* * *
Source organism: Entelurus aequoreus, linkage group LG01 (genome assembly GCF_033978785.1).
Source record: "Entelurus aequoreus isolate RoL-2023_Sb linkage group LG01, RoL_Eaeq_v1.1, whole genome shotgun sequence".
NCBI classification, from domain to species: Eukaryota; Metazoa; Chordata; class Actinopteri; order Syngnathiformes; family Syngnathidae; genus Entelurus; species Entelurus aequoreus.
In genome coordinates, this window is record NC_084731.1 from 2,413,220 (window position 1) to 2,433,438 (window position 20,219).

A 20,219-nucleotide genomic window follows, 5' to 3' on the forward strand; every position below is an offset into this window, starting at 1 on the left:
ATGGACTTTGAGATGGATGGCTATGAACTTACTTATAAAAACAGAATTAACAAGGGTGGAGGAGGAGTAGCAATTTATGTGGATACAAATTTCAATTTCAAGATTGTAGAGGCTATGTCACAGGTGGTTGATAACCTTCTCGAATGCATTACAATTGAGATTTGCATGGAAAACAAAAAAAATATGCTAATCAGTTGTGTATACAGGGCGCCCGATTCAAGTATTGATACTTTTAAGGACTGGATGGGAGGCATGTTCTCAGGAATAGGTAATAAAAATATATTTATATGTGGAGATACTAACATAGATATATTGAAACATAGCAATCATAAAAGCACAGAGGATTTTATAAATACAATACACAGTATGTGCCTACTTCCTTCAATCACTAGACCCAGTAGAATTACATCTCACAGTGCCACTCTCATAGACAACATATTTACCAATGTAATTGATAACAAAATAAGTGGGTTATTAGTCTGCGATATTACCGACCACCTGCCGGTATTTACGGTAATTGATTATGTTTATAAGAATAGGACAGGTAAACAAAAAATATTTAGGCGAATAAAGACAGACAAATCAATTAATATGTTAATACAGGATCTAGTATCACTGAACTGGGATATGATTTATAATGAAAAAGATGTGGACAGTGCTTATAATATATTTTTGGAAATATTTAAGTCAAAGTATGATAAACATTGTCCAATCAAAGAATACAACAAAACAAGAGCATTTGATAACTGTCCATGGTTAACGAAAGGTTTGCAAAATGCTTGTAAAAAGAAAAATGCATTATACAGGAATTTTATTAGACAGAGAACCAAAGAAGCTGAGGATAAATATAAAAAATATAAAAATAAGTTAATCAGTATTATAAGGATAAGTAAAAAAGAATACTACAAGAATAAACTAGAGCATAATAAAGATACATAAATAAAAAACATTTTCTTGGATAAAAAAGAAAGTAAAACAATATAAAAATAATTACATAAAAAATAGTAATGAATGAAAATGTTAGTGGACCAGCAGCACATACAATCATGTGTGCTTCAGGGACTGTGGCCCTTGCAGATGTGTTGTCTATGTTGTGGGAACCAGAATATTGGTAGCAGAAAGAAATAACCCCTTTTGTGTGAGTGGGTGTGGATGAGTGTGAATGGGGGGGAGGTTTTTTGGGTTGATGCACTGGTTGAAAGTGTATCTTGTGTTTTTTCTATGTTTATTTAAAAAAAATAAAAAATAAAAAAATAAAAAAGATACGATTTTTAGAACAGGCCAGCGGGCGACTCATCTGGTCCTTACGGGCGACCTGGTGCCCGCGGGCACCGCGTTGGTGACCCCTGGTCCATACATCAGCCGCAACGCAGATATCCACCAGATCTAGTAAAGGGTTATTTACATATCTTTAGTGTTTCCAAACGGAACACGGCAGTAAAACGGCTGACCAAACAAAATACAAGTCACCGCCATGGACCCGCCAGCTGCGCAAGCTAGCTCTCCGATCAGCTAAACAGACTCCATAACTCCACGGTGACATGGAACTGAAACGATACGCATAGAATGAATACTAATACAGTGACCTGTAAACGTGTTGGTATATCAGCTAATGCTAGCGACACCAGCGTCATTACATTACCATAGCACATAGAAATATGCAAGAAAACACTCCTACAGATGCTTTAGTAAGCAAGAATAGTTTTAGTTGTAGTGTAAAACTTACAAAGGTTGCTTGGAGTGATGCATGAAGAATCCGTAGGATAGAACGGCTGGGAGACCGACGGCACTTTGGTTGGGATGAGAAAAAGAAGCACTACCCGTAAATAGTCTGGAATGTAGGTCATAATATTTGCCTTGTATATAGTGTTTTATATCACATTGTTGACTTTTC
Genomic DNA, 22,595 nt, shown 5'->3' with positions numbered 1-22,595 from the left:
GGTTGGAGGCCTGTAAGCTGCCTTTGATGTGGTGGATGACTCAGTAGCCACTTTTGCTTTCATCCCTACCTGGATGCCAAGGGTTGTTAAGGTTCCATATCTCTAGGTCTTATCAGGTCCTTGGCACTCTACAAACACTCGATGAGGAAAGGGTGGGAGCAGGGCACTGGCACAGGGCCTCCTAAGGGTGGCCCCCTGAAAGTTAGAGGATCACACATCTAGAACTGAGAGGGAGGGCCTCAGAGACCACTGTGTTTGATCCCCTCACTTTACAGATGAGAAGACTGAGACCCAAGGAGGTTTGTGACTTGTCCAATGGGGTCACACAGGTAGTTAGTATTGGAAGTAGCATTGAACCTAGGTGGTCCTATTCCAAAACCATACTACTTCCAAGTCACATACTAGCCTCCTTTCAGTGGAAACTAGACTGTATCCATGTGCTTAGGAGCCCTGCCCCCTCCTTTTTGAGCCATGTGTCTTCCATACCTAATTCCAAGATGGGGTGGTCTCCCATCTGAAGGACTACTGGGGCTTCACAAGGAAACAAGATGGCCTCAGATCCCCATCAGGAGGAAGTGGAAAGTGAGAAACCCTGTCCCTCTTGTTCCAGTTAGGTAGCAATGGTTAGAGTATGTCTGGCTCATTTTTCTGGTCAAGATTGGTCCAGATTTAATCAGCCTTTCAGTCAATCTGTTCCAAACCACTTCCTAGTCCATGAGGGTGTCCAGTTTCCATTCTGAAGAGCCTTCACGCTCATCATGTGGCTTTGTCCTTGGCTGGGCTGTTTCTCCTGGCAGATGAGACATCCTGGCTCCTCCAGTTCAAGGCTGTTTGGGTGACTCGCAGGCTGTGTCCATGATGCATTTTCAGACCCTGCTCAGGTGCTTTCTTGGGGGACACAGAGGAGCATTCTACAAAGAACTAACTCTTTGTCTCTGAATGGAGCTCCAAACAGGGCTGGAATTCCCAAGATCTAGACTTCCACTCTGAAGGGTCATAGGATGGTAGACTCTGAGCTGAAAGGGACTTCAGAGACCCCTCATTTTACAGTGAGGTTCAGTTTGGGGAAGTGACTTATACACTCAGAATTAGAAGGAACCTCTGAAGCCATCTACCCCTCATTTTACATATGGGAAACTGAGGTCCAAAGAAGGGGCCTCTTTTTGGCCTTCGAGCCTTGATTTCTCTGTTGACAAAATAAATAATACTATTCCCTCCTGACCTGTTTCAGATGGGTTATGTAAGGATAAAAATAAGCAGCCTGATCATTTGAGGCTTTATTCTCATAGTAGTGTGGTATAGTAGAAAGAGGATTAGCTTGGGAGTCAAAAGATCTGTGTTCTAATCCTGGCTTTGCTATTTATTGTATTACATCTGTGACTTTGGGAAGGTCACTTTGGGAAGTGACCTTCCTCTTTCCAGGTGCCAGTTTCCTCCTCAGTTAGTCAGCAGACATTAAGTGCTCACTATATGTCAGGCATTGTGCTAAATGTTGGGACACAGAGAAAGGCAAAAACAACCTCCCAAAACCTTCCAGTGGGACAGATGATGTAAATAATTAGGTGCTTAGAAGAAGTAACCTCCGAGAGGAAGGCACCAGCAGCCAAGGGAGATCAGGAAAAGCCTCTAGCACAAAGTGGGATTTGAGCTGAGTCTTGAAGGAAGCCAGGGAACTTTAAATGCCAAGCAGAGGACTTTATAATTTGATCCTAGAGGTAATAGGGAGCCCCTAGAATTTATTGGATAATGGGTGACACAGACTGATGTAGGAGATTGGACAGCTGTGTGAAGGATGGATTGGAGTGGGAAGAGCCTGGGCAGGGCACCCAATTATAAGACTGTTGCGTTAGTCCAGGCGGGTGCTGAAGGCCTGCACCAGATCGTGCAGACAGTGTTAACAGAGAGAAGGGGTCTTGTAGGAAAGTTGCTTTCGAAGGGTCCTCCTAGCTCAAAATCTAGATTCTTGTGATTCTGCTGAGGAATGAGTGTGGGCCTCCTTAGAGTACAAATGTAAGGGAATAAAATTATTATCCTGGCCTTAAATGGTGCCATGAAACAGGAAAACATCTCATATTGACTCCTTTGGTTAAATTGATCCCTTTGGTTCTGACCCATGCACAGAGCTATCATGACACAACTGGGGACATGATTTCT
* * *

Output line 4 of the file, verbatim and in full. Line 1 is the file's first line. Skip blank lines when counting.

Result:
In genome coordinates, this window is record NC_084731.1 from 2,413,220 (window position 1) to 2,433,438 (window position 20,219).